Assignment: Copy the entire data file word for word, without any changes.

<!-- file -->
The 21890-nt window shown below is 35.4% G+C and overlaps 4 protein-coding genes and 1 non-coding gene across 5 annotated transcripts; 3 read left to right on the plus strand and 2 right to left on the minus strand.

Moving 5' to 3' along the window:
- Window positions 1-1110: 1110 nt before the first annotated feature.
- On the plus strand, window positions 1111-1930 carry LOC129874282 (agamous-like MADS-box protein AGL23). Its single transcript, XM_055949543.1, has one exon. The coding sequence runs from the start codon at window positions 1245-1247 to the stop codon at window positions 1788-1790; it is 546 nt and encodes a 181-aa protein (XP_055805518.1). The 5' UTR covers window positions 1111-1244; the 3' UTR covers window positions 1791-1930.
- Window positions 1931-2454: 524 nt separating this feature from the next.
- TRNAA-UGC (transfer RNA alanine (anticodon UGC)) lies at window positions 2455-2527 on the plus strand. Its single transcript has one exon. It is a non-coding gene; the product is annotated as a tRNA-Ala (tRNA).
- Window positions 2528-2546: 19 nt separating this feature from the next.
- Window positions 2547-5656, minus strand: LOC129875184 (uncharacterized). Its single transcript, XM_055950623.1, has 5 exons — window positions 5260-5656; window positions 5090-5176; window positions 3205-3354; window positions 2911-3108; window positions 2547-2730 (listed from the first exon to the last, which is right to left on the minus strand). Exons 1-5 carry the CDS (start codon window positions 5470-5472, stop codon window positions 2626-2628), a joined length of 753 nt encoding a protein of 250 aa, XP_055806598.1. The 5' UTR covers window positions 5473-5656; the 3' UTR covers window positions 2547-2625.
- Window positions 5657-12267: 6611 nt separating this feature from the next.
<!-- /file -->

The 21890-nt window shown below is 35.4% G+C and overlaps 4 protein-coding genes and 1 non-coding gene across 5 annotated transcripts; 3 read left to right on the plus strand and 2 right to left on the minus strand.

Moving 5' to 3' along the window:
- Window positions 1-1110: 1110 nt before the first annotated feature.
- On the plus strand, window positions 1111-1930 carry LOC129874282 (agamous-like MADS-box protein AGL23). Its single transcript, XM_055949543.1, has one exon. The coding sequence runs from the start codon at window positions 1245-1247 to the stop codon at window positions 1788-1790; it is 546 nt and encodes a 181-aa protein (XP_055805518.1). The 5' UTR covers window positions 1111-1244; the 3' UTR covers window positions 1791-1930.
- Window positions 1931-2454: 524 nt separating this feature from the next.
- TRNAA-UGC (transfer RNA alanine (anticodon UGC)) lies at window positions 2455-2527 on the plus strand. Its single transcript has one exon. It is a non-coding gene; the product is annotated as a tRNA-Ala (tRNA).
- Window positions 2528-2546: 19 nt separating this feature from the next.
- Window positions 2547-5656, minus strand: LOC129875184 (uncharacterized). Its single transcript, XM_055950623.1, has 5 exons — window positions 5260-5656; window positions 5090-5176; window positions 3205-3354; window positions 2911-3108; window positions 2547-2730 (listed from the first exon to the last, which is right to left on the minus strand). Exons 1-5 carry the CDS (start codon window positions 5470-5472, stop codon window positions 2626-2628), a joined length of 753 nt encoding a protein of 250 aa, XP_055806598.1. The 5' UTR covers window positions 5473-5656; the 3' UTR covers window positions 2547-2625.
- Window positions 5657-12267: 6611 nt separating this feature from the next.